World Environment Day (WED) is celebrated on the 5th of June every year, and is the United Nation’s principal vehicle for encouraging awareness and action for the protection of our environment. First held in 1974, it has been a flagship campaign for raising awareness on emerging environmental issues from marine pollution, human overpopulation, and global warming, to sustainable consumption and wildlife crime. WED has grown to become a global platform for public outreach, with participation from over 143 countries annually.
Many ISKCON centers worldwide are actively involved in environmental protection by using recyclable plates, utensils, eco-friendly energy-sources; promoting a healthy, holistic lifestyle, or by just living by the principles of “simple living – high thinking” on one of the farms.
Lately, one of the main environmental concerns for Vaishnavas worldwide has been the pollution of the holy River Yamuna. Due to human greed and neglect, over the past two decades, deadly toxic materials have been poisoning about 80 million people, including the residents of Delhi, Agra and Vrindavan, and thousands of pilgrims and tourists who visit the holy land of Braj each year from every corner of the globe.
Despite the great efforts of and protests by hundreds of thousands of activists, and despite the countless promises by present and previous Indian governments, so far, there has not been any improvement in the Yamuna’s condition.
Yamuna Devi still needs our help.
The first thing devotees could do is to understand the situation and raise awareness of the Yamuna’s plea in their communities. They could celebrate World Environmental Day by screening the multi-award-winning The Stolen River documentary, made by Vaishnava filmmaking professionals. The film is now available in six languages (English, Spanish, Portuguese, Italian, Russian and Hungarian) and could be shown worldwide.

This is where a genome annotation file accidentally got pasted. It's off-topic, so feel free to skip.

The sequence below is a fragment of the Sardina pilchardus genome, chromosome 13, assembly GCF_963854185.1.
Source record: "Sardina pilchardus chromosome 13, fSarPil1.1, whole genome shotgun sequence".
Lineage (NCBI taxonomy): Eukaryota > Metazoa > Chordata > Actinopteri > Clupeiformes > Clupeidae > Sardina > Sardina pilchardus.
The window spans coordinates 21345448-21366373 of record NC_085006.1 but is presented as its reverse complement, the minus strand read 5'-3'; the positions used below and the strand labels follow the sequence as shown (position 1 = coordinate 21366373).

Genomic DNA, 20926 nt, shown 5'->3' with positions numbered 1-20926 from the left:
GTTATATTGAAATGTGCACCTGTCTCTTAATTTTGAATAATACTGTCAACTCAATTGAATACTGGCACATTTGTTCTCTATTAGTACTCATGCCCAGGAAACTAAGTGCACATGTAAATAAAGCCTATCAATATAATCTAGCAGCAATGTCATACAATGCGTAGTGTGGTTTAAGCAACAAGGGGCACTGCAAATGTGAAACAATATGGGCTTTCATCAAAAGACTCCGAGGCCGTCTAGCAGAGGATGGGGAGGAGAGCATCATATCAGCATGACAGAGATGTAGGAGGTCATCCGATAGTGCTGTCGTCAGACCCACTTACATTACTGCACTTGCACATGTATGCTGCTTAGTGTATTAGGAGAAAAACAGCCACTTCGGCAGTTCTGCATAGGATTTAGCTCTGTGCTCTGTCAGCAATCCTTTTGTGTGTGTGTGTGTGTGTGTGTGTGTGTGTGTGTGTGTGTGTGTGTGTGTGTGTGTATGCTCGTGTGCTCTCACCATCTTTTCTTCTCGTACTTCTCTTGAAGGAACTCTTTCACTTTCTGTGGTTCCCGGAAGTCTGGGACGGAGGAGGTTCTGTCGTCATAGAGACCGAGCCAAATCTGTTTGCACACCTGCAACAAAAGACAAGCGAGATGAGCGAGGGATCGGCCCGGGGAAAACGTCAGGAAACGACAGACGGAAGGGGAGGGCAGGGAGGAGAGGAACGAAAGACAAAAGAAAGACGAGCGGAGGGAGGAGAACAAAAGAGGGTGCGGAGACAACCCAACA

The summary of the film goes as follows: “Six young people in rural India set out on a journey to find out who is poisoning their sacred river Yamuna, causing people and animals to fall sick and die en masse in their village and surrounding areas. By the time they arrive at the foothills of the Himalayas, a shocking reality unfolds in front of them: their river has been “stolen” and replaced by an open flow of sewage, causing a major ecological disaster affecting tens of millions — to which, unknowingly, the whole world contributes. Can they save the river, people’s lives and their holy land, the very heart of the ancient Indian culture?”
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For a copy of the film and for public screening license click here: https://vimeo.com/ondemand/thestolenriver2
For a limited time, to get 25% off of the screening rights please enter the promo code ENVIRONMENT19 at checkout. (The code valid until June 10th.)
For more information on the film and to get involved please visit: stolenriverfilm.com
Aug 06, 2022
Brahmatirtha das Director, Bhaktivedanta Institute for Higher Studies